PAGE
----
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Sandrine Tonini – UCAS Teacher Training

Sandrine Tonini teaches French to S1-S4 (aged 11-15) in a comprehensive school in Orkney. She is a newly qualified teacher (NQT) in her induction year.

What route did you choose to qualify and why?

I had previously studied for an MA followed by a PhD in French and Italian and had also done some private language teaching from home. I wanted to take this further and make teaching my career, so I decided to do a PGDE (Secondary) at Moray House School of Education at the University of Edinburgh and qualified in teaching both French and Italian.  


Why secondary teaching?

I love working with teenagers and enjoy trying to steer them in the right direction at a crucial stage of their lives. I also have a passion for languages. Where I did my training at Moray House School of Education the ethos was to teach the child first and the subject after – an approach I fully embrace.


What does your job involve?

I teach French to each of four age ranges, from S1-S4 (11-15 year olds), record each child’s progress and write assessments. The role is much more than teaching – work doesn’t stop when you step out of the classroom. It is a holistic profession which means being there for the pupils whenever they need help and support.

As I am in my induction year I have a 0.8 teaching timetable. When I am not in the classroom I attend local authority and school-based continuous professional development (CPD) sessions and have time for personal reflection and development. I receive mentoring and help from an experienced teacher ‘supporter’. When you complete your PGDE you are provisionally registered with the General Teaching Council for Scotland (GTCS) and in your induction year you work to achieve the standard for full registration. In order to fully qualify I will need to complete a profile with reports of the CPD I have received and have nine lessons observed throughout the year.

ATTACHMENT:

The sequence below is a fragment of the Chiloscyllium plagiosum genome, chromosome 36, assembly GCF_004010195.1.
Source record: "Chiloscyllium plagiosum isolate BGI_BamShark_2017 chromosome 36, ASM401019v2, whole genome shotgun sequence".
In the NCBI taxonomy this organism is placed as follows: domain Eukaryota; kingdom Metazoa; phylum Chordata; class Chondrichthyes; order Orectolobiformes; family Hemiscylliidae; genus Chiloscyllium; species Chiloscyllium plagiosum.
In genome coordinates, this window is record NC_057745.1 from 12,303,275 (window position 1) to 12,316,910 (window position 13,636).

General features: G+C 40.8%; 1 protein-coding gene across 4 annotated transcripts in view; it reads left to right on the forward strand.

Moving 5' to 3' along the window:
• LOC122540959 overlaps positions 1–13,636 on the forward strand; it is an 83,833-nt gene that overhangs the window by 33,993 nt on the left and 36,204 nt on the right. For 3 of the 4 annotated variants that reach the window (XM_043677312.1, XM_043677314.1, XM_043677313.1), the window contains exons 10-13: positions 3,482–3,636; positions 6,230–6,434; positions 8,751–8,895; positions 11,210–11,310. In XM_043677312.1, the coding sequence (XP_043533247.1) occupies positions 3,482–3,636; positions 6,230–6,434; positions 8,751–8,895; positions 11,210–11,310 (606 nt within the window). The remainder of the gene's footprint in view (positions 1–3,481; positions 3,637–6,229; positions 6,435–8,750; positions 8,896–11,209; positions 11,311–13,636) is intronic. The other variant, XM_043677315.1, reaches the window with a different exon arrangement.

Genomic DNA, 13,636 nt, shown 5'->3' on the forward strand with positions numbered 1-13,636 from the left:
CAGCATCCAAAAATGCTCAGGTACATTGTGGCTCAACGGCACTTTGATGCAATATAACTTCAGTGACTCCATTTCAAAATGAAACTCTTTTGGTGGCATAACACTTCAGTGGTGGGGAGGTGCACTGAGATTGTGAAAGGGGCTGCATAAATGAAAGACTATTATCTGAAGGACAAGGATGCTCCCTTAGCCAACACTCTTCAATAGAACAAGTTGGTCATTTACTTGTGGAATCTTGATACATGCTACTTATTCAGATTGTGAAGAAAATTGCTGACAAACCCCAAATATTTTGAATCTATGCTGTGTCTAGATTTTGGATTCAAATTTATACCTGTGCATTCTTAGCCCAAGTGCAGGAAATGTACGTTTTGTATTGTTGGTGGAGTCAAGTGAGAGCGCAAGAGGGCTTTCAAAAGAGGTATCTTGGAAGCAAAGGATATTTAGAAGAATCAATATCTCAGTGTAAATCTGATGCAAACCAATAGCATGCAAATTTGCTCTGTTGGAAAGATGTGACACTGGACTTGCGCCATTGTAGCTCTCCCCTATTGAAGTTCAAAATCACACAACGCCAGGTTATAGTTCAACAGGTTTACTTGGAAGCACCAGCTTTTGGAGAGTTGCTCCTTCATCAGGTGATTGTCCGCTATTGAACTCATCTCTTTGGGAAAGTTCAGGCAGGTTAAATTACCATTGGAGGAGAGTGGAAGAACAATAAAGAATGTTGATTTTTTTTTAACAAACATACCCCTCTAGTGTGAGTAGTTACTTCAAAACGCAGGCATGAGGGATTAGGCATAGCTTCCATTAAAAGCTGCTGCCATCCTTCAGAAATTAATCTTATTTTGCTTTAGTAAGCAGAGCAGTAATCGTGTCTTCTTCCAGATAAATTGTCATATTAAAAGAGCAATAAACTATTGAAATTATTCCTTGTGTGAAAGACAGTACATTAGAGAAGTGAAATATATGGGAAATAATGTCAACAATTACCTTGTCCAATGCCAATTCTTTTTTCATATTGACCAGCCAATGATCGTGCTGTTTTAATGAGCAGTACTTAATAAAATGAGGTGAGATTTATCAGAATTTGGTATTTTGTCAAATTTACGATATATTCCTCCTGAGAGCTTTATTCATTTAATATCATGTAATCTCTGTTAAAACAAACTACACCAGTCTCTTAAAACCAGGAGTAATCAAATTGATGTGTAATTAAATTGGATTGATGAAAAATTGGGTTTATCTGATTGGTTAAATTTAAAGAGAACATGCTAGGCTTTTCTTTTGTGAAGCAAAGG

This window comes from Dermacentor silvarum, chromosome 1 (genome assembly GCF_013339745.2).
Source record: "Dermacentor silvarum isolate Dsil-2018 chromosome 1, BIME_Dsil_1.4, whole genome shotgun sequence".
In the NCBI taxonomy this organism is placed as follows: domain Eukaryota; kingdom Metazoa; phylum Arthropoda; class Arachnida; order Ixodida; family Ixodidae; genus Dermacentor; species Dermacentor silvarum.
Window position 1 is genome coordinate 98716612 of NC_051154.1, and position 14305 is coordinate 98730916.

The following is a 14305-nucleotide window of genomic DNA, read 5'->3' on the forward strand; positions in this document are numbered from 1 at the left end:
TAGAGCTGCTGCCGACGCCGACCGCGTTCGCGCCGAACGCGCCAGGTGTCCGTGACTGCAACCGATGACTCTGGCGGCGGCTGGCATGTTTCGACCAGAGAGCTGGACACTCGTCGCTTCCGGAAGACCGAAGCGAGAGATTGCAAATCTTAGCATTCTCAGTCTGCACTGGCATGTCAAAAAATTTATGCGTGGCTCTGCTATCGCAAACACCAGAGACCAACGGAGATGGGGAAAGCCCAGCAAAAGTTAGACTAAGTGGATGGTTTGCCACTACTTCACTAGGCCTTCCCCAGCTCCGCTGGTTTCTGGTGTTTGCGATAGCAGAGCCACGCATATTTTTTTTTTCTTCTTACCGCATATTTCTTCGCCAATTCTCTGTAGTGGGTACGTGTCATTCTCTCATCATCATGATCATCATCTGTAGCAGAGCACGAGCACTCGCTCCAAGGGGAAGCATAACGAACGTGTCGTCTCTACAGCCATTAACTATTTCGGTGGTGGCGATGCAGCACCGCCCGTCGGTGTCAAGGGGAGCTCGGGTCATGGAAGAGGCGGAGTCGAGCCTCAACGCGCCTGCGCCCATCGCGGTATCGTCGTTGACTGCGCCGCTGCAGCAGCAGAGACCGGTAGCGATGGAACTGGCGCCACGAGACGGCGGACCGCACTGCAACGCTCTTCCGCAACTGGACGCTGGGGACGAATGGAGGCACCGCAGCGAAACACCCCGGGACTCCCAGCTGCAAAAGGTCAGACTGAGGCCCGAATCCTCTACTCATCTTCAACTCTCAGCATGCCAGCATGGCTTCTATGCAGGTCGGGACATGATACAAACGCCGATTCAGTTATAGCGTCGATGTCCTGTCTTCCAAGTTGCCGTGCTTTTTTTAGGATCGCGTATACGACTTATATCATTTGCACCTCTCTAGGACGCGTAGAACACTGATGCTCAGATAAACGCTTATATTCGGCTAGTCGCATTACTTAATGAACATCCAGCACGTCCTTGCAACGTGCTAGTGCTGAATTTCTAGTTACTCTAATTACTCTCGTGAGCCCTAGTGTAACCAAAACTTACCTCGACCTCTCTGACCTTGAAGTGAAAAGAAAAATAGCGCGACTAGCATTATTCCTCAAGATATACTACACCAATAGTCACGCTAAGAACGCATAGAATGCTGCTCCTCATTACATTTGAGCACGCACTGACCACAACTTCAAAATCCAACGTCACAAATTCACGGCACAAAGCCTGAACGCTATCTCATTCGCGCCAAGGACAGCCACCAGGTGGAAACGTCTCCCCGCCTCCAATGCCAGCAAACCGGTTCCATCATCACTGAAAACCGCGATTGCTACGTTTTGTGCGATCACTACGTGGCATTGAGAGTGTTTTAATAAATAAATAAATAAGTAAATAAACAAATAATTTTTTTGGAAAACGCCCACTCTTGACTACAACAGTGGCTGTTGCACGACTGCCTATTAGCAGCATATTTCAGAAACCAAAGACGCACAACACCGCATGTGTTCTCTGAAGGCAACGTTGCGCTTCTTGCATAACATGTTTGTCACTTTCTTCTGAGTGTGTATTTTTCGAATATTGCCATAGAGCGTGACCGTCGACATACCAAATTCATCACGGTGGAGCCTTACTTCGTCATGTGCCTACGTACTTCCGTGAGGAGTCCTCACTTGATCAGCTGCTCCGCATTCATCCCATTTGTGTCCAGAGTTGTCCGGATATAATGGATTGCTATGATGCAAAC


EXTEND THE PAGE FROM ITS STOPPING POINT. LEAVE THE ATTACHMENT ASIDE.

I do not have a tutor group but I am expected to assist with extra-curricular activities. I sit on three school working groups, Health and well-being, IT and Literacy.


What hours do you work?

I arrive at school at 8.15am and leave at 5pm and try not to take any work home during the week unless I have assessments to write. At the weekend I usually do preparation work on the Saturday.


What skills or qualities do you think teachers need?

I think you need to be a positive person, dedicated to your job and have resilience. It is demanding but the rewards in terms of seeing pupils develop far outweigh the hard work.


How did you get your first job?

In Scotland if you successfully complete a PGDE you are guaranteed a teaching post with a Scottish local authority for your induction year. During my course I was asked to choose five authorities in order of preference and these were matched to vacancies. My decision was to move from Edinburgh to a rural area in the north of Scotland and I was successful with my second choice, Orkney.


What do you enjoy most about your job?

I love seeing teenagers grow and develop, particularly those who are initially difficult to connect with.


What challenges have you faced and how have you overcome them?

It is an intense job and you have to be dedicated and work hard but the PGDE prepares you well for what to expect. Establishing professional working relationships with colleagues in a new school can be just as challenging as classroom teaching


Where do you see yourself in the future?

At some point in the future I would like to teach Italian but this isn’t offered in many schools in Scotland. In order to complete my induction period for teaching Italian I would need to work in a school that offers enough hours in order to have this signed off, so in the summer I am hoping to teach Italian in a school in Edinburgh.


What are your tips for readers considering teaching as a career?

Think hard about it but if you want to teach don’t let your family circumstances stop you. I am a single parent with an 11 year old child and I was able to balance family commitments with study with excellent support from my PGDE course. If you explain your situation and the difficulties you may face – support can be available. For example, to enable to me to balance childcare with attending one of my teaching placements, a taxi was arranged to get me there in the mornings. I also successfully moved house from Edinburgh to Orkney.

If you want to do it – go for it, the rewards are great.


Feeling inspired?

Find out more about training to teach in Scotland.